Paths of Glory, 1917
Christopher Nevinson (1889–1946), one of the important artists in the exhibition, studied alongside Paul Nash, Ben Nicolson and Stanley Spencer and became Britain’s foremost Futurist. But it is his pictures of the Great War, based on his experiences on the Western Front as an ambulance driver in the Army Medical Corps that Mike McKiernan focused on. Nevinson was the first artist to depict realistically what was happening at the Western Front and although not a confirmed pacifist, his antiwar sentiments led him to emphasise the appalling human cost of war. Paths of Glory, now in the Imperial War Museum, was censored during WW1.
This 1917 show did not include George Lambert, Charles Jagger or Will Longstaff, so I have included them in previous posts.
Recently (2009) The Fine Arts Society in London once again held an exhibition called War. They wrote that wars were the catalyst for the best artists of their generation to produce some of their most modern, powerful and beautiful work, even more importantly because photographic images of the reality of war had been repressed. The show included two of the most stark and memorable works on paper of WW1, Returning to the Trenches by CRW Nevinson and The Void of War by Paul Nash. There is also a group of three horror-filled paintings by Nash done in the trenches in 1917, in which he vividly recorded a landscape transformed by high explosive.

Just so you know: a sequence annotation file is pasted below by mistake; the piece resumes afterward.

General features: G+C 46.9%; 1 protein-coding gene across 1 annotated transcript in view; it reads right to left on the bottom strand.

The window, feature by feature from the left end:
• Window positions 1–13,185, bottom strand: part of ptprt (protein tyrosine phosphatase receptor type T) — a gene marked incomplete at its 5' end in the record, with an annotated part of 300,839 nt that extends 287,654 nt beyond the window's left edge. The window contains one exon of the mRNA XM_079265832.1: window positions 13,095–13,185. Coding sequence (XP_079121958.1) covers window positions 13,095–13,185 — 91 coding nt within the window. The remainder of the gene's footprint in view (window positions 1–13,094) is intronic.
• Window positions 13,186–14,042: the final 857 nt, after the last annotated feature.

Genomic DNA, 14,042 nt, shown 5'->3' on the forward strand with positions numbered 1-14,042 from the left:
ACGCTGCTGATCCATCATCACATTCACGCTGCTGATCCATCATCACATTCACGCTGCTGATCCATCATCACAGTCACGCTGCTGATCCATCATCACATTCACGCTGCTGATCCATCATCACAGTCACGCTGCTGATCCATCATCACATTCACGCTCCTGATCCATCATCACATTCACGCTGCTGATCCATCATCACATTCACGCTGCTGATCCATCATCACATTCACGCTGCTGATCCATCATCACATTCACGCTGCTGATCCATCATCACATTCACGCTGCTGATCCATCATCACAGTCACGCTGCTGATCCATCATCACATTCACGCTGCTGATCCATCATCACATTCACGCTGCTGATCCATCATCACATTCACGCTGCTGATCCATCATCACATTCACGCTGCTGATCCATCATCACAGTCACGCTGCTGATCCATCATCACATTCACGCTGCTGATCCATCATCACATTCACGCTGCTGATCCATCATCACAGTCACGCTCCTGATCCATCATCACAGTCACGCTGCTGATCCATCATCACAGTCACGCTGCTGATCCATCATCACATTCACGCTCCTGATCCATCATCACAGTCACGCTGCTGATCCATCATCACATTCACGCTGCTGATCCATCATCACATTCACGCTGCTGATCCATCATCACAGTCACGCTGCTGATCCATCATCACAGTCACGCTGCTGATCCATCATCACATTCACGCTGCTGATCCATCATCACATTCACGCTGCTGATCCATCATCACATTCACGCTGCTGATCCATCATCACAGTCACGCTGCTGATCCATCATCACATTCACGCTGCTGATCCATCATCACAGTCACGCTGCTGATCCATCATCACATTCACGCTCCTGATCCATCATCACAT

French Troops Resting, 1916
Many of the artists (Charles Sargeant Jagger, Paul Nash, CRW Nevinson, William Roberts, Edward Wadsworth) were on the battle fields themselves during WW1. This first-hand experience gave their work immediacy and brutal honesty. It took a message from the trenches to the firesides back at home. Nevinson's 1916 drypoints were his first prints of war subjects. He served with the Red Cross as an ambulance driver, stretcher-bearer and interpreter, and was faced with the wounded, many of whom died through lack of medical attention, in scenes of unspeakable horror.
Jagger’s The Driver, part of the Royal Artillery Memorial at Hyde Park Corner, is one of his greatest and most moving sculptures. Consider it alongside Wipers, a bronze of a rifleman standing with bayonet fixed. The large watercolour Gunners Pulling Cannons at Ypres by William Roberts and Edward Wadsworth’s woodcut Drydocked for Scaling and Painting were equally powerful.
The Fine Art Society put up a number of the paintings on their web page. So did Weimar with an excellent range of Allied and German WW1 paintings.